Image Alignment

As illustrated in Figures 3A,B1,B2, there is usually translational movement of more than 30 μm in the recorded DRG images during mechanical colorectal distension or mucosal shearing. We employ a misalignment correction algorithm to correct this translational and slight rotational movement of DRG (Mattes et al., 2001). We use the first frame as the reference image and perform image registration for all other frames in the image stack by maximizing the mutual information (MI) of different images. MI is a measure of image matching, and it does not require the signal to be the same in the two images (i.e., the second image can be slightly distorted with respect to the first one). It is a measure of how well one can predict the signal in the second image from the signal intensity in the first image. MI has been widely used to match images captured under different imaging modalities (Li, 1990; Pluim et al., 2003). The mutual information MI between two images X and Y can be expressed as:

FIGURE 3
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Figure 3. Algorithm to mitigate the motion artifact during DRG recording. (A) The magnified view of the first frame of the captured image stack. (B) The overlays of two typical image frames (#1350 and 1500, in magenta color) with the first frame (in green). Significant motion artifacts were revealed with overlays in B1 and B2 before alignment, which was greatly reduced in B3 and B4 after alignment. (C) The translational shifts of all image frames recorded from a typical colorectal distension protocol.

M I ( X , Y ) = H ( X ) H ( Y ) - H ( X , Y ) (1)

where H(X) and H(Y) are the entropy of the two images, and H(X,Y) is the joint entropy. A higher MI implies larger reduction in the uncertainty between the two distributions, which means the images are better aligned. In our implementation, we allow translational shift and image rotation in the registration process. We use a gradient descent algorithm to maximize the MI with subpixel accuracy (Van Der Bom et al., 2011). To ensure the convergence, we apply 50 iterations in the optimization process. Figure 3A shows the first frame of the captured image stack. Figure 3B shows the overlays between the unaligned/aligned images of two frames. We observed a significant positional drift without applying the MI alignment process as shown in Figures 3B1,B2, which were corrected by the alignment algorithm as shown in Figures 3B3,B4. Displayed in Figure 3C is the quantified positional shift in x and y directions for the recorded 2,000 images in one experiment, showing a maximum shift of over 40 μm. We did not plot the rotation angle as it is relatively insignificant compared to the translational shift. A representative image stack before and after alignment is converted into two videos and reported in Supplementary Video 1.

Automatic Detection of GCaMP6f Signals

Table 1 summarizes the procedures of GCaMP6f signal detection. We first calculate the variance map Vbased on the aligned image stack I_j(j=1,2,⋯,J), where I_j is the jth captured image. We then initialize the global threshold H_G, the estimated number of active neurons P, and the size range of neuron Rmin and Rmax. In the iterative neuron identification process, the variance map V is converted into two binary images BWglobal and BWadaptive using global threshold H_G and adaptive threshold H_A, respectively. The adaptive threshold H_A is chosen based on the local mean intensity in the neighborhood of each pixel. The pointwise product of the binary images BWglobal and BWadaptive gives a binary image BWcombined, which represents the map where signals vary most at different time points. This binary map also suppresses the information outside the region of interest for better signal extraction. Next, we apply morphological closing and opening operations to BWcombined as follows:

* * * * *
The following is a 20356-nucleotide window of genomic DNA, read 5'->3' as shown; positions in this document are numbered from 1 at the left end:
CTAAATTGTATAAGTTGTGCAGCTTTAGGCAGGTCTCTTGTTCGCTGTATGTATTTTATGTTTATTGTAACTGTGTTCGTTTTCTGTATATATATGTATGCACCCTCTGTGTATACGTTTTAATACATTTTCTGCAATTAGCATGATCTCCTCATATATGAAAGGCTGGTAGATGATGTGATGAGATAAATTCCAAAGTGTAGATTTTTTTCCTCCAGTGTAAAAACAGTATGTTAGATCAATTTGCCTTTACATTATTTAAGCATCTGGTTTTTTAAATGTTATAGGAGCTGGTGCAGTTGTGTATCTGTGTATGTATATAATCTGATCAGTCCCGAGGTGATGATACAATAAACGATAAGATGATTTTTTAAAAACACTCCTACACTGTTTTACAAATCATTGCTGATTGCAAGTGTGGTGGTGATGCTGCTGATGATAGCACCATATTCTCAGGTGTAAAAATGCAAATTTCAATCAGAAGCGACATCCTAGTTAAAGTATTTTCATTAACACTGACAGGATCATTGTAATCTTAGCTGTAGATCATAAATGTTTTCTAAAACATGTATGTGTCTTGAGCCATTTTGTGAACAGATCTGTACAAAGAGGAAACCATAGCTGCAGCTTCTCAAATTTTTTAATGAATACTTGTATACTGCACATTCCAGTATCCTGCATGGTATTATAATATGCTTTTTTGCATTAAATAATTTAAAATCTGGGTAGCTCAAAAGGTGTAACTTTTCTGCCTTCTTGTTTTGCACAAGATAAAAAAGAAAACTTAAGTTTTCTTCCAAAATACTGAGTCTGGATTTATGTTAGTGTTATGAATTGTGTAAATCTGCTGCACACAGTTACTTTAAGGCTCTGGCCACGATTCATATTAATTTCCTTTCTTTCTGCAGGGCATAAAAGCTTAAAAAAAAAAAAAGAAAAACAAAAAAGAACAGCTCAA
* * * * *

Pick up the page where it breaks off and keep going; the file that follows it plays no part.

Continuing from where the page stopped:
TABLE 1
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Table 1. Algorithm outline for automatic detection of GCaMP6f signals.

B W c l o s e = ( B W c o m b i n e d S E ) S E (2)
B W o p e n = ( B W c l o s e S E ) S E (3)

where ⊕ denotes dilation, ⊖ denotes erosion, and we use a 3-by-3 structuring element SE of [0,1,0;1,1,1;0,1,0] in Eqs. (2, 3). These two morphological operations can clean up the background noise for better signal extraction. We further remove the small features that have fewer than 40 pixels in size from the binary result BWopen and clear the features at image borders. The updated binary result BWupdated is then used to create the distance matrix Mdistance as follows:

M d i s t a n c e = d i s t a n c e t r a n s f o r m ( B W u p d a t e d ) (4)

where the distance transform of a binary image is the distance from every pixel to the nearest nonzero-valued pixel of that image. The watershed transform of the distance matrix Mdistance then returns a label matrix Lwatershed that identifies the possible active neurons’ locations (watershed regions). The predefined neuron size range Rmin and Rmax are used to select the expected neurons and update the label matrix as Lselected. At the end of this iterative process, the global threshold H_G is updated by a step size α. The custom-built graphic-user-interfaces (GUI) for automatic extraction of GCaMP6f is shown in Figure 4A. In Figure 4B, we plot the GCaMP6f signals of identified neurons for further analysis.

FIGURE 4